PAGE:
Researchers use self-destructing salmonella to deliver oral DNA vaccines

Researchers at Arizona State University's Biodesign Institute have taken salmonella, a potentially deadly bacterium, and turned it into a safe and efficient way to deliver DNA vaccines by mouth, with the added advantage of much lower manufacturing costs, too. In the U.K., this would be described as "poacher turned gamekeeper."

The team has engineered a salmonella bug to get into cells quickly and efficiently without killing the cells and then self-destruct, releasing the DNA, which then hijacks the cell's manufacturing abilities to synthesize the antigens. According to Roy Curtiss, director of the Center for Infectious Diseases and Vaccinology at the Biodesign Institute, this could be used against any virus, any parasite, or any fungus.

"Here, we were able to deliver a vaccine whose DNA sequence induces the immunized individual to make the protective glycoprotein the way you would during a viral infection," Curtiss says.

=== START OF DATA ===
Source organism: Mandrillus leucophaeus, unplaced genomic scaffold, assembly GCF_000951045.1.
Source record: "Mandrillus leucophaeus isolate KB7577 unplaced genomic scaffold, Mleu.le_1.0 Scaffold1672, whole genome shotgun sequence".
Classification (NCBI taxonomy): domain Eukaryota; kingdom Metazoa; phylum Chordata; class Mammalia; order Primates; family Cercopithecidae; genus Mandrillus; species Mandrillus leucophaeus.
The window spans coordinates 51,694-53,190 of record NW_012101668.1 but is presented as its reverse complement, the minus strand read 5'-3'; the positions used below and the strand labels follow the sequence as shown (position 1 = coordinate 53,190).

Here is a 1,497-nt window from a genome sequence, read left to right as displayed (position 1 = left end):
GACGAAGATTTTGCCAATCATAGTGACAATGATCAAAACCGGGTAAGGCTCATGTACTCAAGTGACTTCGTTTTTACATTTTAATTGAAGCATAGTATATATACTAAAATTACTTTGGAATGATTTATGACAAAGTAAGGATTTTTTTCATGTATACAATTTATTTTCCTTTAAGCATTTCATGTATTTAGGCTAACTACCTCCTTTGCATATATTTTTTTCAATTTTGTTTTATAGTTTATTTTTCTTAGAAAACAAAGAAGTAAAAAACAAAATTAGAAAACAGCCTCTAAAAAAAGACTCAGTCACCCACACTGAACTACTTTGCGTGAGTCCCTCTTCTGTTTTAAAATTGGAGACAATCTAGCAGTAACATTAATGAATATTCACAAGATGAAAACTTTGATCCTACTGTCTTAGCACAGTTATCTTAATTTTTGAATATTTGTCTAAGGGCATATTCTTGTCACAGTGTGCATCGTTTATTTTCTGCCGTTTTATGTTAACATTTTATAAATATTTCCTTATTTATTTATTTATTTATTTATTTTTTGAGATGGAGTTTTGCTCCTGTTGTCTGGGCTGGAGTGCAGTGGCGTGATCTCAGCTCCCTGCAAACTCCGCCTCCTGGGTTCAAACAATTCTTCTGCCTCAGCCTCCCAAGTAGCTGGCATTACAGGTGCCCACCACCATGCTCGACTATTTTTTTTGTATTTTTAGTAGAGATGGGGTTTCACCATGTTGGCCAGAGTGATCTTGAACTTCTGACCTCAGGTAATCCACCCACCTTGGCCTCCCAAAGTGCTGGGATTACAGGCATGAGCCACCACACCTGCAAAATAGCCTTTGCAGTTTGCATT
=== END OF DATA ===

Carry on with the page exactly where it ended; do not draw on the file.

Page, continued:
To check that the idea worked, the team created a vaccine that protected mice against a lethal dose of flu virus and was safe in newborn, pregnant and immunodeficient mice. The research is published online in Proceedings of the National Academy of Sciences. One of the team's vaccines is in Phase I clinical trials against infant pneumonia.

Because these vaccines, known as RASVs (recombinant attenuated salmonella vaccines), are live, they trigger a better immune response than killed vaccines, but one of the concerns is that they will cause disease or escape into the environment. The team has worked around this by engineering the bugs to implode if they can't find a certain type of sugar, one that does not occur naturally. This is tailored to give the bacteria time to get into the cells and synthesize the antigens to trigger an immune response.

The added advantage of the technique is that the vaccines can be manufactured quickly and cheaply, freeze-dried and stockpiled, allowing fast response to pandemics or bioterrorism. As Curtiss' colleague Wei Kong says: "By delivering the DNA vaccine using a recombinant attenuated bacterium, we can get 10,000 to 100,000 doses per liter of culture." This is much faster than existing techniques such as isolating DNA from bacteria before injection.

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